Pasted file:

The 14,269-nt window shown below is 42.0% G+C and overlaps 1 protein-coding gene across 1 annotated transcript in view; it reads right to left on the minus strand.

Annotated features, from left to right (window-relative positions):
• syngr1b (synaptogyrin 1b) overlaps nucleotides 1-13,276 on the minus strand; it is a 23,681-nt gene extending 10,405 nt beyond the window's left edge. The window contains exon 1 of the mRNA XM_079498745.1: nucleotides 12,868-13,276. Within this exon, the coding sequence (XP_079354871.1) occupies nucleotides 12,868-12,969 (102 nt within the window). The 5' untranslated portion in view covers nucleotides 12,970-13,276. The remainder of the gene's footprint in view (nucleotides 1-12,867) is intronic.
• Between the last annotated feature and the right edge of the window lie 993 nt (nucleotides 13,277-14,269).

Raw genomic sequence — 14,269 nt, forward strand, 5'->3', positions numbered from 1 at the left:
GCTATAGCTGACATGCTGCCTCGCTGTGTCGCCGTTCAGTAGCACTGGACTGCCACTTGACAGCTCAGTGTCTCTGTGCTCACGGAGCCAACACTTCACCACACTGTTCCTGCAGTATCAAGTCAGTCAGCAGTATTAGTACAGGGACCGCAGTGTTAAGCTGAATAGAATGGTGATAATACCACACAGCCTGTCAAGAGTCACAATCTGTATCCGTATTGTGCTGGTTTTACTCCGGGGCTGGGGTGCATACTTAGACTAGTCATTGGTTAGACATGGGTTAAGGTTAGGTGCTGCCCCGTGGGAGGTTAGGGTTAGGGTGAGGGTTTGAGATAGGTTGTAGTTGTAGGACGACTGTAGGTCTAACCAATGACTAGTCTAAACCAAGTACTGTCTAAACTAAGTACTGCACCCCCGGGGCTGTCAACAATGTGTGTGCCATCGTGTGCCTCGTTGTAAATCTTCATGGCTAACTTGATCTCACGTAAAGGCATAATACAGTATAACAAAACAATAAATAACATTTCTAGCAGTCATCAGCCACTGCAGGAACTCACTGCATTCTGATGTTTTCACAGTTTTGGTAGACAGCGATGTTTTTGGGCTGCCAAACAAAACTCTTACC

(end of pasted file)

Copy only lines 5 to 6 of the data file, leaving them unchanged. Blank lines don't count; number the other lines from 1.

Raw genomic sequence — 14,269 nt, forward strand, 5'->3', positions numbered from 1 at the left:
GCTATAGCTGACATGCTGCCTCGCTGTGTCGCCGTTCAGTAGCACTGGACTGCCACTTGACAGCTCAGTGTCTCTGTGCTCACGGAGCCAACACTTCACCACACTGTTCCTGCAGTATCAAGTCAGTCAGCAGTATTAGTACAGGGACCGCAGTGTTAAGCTGAATAGAATGGTGATAATACCACACAGCCTGTCAAGAGTCACAATCTGTATCCGTATTGTGCTGGTTTTACTCCGGGGCTGGGGTGCATACTTAGACTAGTCATTGGTTAGACATGGGTTAAGGTTAGGTGCTGCCCCGTGGGAGGTTAGGGTTAGGGTGAGGGTTTGAGATAGGTTGTAGTTGTAGGACGACTGTAGGTCTAACCAATGACTAGTCTAAACCAAGTACTGTCTAAACTAAGTACTGCACCCCCGGGGCTGTCAACAATGTGTGTGCCATCGTGTGCCTCGTTGTAAATCTTCATGGCTAACTTGATCTCACGTAAAGGCATAATACAGTATAACAAAACAATAAATAACATTTCTAGCAGTCATCAGCCACTGCAGGAACTCACTGCATTCTGATGTTTTCACAGTTTTGGTAGACAGCGATGTTTTTGGGCTGCCAAACAAAACTCTTACC